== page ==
Plastic and fibreglass tanks are usually two-chambered, and have a similar structure to concrete tanks. Plastic/fibreglass tanks are relatively light, and are often used in remote locations where the tank has to be transported in. However, they are more fragile than other tank types and have been known to break if the ground shifts.
Effluent filters are strainers that are installed into the outlet pipe from the tank. They are not present in every tank, but they are strongly recommended. The end result is less stress on the leaching bed. The filters can be added to new systems, or retrofitted to older systems.
Effluent filters are easy to maintain. Once a year, you just slide the filter out and wash it off with a garden hose over the tank. Some filters even come with an alarm that will sound when they need cleaning. Effluent filters are highly recommended in prolonging the life of septic systems. The filters remove 90% of the suspended solids that would have otherwise moved to the leaching bed.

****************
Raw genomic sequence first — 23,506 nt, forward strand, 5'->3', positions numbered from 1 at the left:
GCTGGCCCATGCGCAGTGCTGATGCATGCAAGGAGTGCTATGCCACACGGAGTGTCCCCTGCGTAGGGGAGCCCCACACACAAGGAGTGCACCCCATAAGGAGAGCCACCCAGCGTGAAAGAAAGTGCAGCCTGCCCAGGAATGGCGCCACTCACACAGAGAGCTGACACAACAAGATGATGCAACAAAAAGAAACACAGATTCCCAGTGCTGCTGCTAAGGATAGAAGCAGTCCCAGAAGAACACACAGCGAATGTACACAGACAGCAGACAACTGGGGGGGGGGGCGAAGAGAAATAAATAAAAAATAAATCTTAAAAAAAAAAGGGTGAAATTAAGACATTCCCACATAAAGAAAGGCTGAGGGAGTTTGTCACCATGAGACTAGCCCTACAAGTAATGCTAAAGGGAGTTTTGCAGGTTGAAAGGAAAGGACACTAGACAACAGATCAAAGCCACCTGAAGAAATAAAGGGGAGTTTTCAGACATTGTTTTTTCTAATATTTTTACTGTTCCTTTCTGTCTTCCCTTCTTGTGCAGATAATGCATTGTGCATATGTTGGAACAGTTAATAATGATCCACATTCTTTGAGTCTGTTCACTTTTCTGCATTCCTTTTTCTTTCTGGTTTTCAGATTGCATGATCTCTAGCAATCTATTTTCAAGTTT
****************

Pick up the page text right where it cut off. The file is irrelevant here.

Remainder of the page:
The Importance of Soil
The soil filter is the last line of defence for breaking down any remaining bacteria, viruses, and other contaminants in the wastewater before it reaches ground and surface water. As the effluent moves through the soil, the solid particles and bacteria in the effluent are caught in the soil pores. As the effluent passing through the soil moistening and adding nutrients under the leaching bed, soil bacteria, colonize this area. These ‘good’ bacteria are hard at work throughout the soil removing harmful bacteria, viruses and other contaminants.
Maintaining Septic Systems
The maintenance and care of your septic system is your responsibility. You control what goes into it and how well it is maintained. If a septic system is not properly maintained, it is more susceptible to malfunction.